Sometimes, the author gets distracted by shiny new subplots. The heroes set out to find the sword that will kill the dragon, but they get sidetracked into this unexpected adventure with pirates, and the author tries to make their escape from the pirates into the climax of the story. This only works in the early books of a series, where the reader fully expects the author to eventually get back around to the dragon in the last book…by which time the dragon-slaying had better be totally awesome, or they are going to be cranky about having been made to wait so long.

And sometimes, the author gets confused by the various possibilities and/or is unclear about what the story really is. This happens most commonly when there is a strong action/adventure subplot, but the main problem/plot is really on some other level. There is so much emphasis on action that it is easy for writers to assume that if there is any action thread at all, then that will be THE climax, even if the main story problem is emotional or intellectual.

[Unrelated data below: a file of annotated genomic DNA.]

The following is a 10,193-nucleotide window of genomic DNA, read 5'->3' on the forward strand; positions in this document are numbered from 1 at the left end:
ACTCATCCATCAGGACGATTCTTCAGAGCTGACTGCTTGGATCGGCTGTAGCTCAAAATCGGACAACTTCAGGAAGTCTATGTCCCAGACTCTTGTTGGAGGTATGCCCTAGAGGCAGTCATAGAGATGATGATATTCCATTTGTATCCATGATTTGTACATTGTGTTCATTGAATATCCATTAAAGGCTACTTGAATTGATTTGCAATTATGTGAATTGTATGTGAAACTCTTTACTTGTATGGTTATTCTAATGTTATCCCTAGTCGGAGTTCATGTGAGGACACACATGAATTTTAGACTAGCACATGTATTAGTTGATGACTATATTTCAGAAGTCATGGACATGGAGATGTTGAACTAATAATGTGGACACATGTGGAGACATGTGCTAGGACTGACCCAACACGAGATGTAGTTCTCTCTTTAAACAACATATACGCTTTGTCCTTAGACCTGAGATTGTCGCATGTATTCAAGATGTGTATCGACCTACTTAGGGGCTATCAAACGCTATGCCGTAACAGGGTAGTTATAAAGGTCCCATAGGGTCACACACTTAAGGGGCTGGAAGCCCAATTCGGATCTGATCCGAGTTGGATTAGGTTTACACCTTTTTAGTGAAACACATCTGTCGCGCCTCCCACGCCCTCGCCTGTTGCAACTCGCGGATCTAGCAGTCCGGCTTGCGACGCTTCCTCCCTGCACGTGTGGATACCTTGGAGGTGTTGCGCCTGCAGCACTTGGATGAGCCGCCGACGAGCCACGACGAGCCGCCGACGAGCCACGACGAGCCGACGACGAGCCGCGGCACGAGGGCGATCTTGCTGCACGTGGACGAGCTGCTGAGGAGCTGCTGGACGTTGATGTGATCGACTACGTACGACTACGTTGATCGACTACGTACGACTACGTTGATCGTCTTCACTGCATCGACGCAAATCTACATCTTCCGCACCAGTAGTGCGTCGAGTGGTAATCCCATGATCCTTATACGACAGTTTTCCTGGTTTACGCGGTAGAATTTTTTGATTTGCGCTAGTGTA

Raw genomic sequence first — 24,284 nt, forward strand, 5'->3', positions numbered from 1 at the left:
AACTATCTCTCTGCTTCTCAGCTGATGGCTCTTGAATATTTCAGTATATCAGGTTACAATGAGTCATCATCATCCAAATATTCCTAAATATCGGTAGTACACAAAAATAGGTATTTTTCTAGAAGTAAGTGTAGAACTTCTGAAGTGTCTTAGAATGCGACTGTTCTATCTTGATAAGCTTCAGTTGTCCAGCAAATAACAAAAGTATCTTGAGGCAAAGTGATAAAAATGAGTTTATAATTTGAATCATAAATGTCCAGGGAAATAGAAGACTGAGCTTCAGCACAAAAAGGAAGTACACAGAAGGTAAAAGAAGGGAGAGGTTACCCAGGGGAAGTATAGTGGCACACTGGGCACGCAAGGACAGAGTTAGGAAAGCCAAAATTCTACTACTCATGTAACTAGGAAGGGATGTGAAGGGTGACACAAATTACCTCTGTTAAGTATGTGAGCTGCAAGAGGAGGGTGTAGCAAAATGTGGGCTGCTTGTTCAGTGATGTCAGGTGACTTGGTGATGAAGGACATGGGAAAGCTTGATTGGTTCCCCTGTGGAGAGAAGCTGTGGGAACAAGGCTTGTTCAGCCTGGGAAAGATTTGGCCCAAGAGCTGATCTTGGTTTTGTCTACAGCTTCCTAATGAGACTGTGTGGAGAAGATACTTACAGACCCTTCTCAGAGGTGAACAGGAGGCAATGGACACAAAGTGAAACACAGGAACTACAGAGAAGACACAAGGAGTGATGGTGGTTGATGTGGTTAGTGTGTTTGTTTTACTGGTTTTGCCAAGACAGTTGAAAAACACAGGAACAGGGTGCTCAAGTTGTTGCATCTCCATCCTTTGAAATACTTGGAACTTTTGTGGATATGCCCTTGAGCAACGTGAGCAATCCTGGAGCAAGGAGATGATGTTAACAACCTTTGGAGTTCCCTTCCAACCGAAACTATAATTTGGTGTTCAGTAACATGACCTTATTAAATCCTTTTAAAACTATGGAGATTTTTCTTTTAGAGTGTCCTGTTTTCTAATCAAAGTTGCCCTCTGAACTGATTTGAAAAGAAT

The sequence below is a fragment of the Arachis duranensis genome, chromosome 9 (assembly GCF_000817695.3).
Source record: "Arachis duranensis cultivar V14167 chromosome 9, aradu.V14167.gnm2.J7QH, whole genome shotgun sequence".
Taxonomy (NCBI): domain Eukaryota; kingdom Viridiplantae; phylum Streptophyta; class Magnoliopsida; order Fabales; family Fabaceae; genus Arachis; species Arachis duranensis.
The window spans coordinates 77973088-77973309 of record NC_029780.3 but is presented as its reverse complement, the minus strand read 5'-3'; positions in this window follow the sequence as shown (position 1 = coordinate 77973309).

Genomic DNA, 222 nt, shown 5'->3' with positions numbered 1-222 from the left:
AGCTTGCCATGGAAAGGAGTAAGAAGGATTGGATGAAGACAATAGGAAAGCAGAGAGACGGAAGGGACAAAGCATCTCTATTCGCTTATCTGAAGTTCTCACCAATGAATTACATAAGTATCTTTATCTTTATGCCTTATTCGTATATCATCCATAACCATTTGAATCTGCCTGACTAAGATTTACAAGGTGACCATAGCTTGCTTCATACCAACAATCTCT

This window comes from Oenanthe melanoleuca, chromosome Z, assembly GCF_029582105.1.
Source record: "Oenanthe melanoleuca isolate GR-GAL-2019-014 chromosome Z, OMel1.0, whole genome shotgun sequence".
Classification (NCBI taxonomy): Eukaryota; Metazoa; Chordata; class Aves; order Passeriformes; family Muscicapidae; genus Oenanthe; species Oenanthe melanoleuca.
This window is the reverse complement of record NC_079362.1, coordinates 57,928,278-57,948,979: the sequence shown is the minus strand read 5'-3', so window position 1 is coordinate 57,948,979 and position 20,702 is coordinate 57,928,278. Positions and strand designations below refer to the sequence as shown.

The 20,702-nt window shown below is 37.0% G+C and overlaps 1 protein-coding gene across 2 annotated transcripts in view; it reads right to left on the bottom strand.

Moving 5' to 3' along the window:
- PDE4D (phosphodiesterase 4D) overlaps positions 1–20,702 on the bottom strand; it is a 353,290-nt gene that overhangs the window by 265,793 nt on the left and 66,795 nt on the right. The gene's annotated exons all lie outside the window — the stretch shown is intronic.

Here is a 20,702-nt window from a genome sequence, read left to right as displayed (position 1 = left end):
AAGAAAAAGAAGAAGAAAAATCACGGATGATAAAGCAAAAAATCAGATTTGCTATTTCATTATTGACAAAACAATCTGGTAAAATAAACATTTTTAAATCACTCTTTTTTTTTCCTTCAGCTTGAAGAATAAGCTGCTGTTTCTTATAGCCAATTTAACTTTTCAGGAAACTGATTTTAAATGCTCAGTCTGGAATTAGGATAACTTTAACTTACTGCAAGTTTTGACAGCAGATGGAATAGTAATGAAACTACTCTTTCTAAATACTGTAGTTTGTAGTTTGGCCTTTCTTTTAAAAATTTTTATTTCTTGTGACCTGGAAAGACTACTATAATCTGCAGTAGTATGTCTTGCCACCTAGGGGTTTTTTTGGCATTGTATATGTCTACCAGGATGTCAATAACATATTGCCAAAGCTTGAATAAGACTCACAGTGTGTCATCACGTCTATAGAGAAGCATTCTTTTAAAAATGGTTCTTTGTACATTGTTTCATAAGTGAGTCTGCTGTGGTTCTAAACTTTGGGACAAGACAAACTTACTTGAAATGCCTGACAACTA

There are at least four different types of climaxes that can appear in a plot or subplot, maybe more. First, there is the climax of achievement, which is when the main character succeeds at whatever he/she set out to do: win the game, kill the dragon, fall in love, survive the crash landing and make it back to safety. Second, there is the climax of revelation, as when the detective calls all the suspects together to review all the evidence and reveal the murderer. Third is the climax of discovery, when the main character discovers fire, radium, the cure for the plague, life on Mars, or a way to communicate with the aliens at last. Fourth is the climax of realization, when the main character finally has the epiphany he/she has been building toward for the whole story.